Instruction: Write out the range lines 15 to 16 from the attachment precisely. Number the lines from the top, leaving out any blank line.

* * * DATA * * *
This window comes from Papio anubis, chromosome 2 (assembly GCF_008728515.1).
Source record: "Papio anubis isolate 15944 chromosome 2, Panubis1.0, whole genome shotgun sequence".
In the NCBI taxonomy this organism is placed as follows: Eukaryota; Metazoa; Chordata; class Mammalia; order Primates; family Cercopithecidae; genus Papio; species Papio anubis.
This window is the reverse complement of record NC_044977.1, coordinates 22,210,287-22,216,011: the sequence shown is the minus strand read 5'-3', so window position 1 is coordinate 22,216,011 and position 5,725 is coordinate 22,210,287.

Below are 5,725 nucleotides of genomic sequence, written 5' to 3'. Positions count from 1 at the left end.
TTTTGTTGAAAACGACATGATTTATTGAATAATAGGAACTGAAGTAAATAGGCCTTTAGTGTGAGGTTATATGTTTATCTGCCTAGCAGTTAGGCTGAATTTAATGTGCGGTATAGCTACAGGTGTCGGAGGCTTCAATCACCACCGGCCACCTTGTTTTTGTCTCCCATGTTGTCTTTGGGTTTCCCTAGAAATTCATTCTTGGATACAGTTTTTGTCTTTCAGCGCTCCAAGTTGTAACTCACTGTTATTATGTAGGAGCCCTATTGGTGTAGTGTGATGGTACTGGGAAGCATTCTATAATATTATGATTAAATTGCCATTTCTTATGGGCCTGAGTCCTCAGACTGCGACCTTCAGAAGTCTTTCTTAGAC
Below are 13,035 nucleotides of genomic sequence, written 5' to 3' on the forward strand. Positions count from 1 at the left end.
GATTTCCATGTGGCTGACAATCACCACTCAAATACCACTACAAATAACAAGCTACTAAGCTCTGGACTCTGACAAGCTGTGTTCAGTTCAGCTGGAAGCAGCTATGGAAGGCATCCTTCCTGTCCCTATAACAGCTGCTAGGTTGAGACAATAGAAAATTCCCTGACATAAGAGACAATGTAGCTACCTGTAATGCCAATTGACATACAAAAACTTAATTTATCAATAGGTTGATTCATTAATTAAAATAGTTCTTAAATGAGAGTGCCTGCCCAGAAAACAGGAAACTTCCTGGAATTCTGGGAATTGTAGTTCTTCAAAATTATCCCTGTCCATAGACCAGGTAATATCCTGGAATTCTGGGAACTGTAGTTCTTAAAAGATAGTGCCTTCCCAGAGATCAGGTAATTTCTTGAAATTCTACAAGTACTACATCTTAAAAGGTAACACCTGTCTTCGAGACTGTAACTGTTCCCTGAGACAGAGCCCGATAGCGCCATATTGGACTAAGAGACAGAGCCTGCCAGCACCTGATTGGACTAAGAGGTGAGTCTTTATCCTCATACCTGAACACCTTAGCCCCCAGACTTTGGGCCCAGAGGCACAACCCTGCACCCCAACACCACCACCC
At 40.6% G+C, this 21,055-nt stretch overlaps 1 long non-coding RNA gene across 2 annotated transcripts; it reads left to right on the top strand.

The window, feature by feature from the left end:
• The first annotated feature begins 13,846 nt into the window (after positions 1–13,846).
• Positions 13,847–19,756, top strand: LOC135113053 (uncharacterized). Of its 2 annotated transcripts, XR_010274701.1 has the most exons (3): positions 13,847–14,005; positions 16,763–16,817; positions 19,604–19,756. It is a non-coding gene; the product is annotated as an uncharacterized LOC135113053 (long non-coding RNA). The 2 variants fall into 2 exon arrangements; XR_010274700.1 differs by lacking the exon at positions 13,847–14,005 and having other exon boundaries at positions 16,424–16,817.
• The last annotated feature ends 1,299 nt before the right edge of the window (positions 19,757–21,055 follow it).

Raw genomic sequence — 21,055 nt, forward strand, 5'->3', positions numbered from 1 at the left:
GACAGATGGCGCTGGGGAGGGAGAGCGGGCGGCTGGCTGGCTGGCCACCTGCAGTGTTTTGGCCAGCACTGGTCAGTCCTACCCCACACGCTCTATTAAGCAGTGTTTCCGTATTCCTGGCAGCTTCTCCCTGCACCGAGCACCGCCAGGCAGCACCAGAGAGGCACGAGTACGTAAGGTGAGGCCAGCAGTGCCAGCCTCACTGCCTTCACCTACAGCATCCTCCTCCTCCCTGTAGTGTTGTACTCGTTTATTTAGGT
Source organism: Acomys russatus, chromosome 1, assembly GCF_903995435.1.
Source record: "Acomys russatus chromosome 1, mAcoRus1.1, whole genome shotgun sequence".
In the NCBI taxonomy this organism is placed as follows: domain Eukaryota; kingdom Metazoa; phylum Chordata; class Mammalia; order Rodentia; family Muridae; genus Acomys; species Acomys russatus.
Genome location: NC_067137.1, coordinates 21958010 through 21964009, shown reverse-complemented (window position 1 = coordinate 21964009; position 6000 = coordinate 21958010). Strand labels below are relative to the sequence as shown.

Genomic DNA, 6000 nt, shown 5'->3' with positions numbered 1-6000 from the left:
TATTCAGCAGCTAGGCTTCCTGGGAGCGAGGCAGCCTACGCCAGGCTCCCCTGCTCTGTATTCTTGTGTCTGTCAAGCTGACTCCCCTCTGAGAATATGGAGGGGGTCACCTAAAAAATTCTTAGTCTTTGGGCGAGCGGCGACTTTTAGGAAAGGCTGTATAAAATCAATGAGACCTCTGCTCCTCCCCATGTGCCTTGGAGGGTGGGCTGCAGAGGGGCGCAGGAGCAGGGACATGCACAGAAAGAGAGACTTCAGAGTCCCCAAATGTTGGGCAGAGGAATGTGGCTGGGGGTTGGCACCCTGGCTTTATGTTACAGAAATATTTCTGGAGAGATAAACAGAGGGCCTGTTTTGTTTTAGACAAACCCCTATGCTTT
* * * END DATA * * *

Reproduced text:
GACAGATGGCGCTGGGGAGGGAGAGCGGGCGGCTGGCTGGCTGGCCACCTGCAGTGTTTTGGCCAGCACTGGTCAGTCCTACCCCACACGCTCTATTAAGCAGTGTTTCCGTATTCCTGGCAGCTTCTCCCTGCACCGAGCACCGCCAGGCAGCACCAGAGAGGCACGAGTACGTAAGGTGAGGCCAGCAGTGCCAGCCTCACTGCCTTCACCTACAGCATCCTCCTCCTCCCTGTAGTGTTGTACTCGTTTATTTAGGT
Source organism: Acomys russatus, chromosome 1, assembly GCF_903995435.1.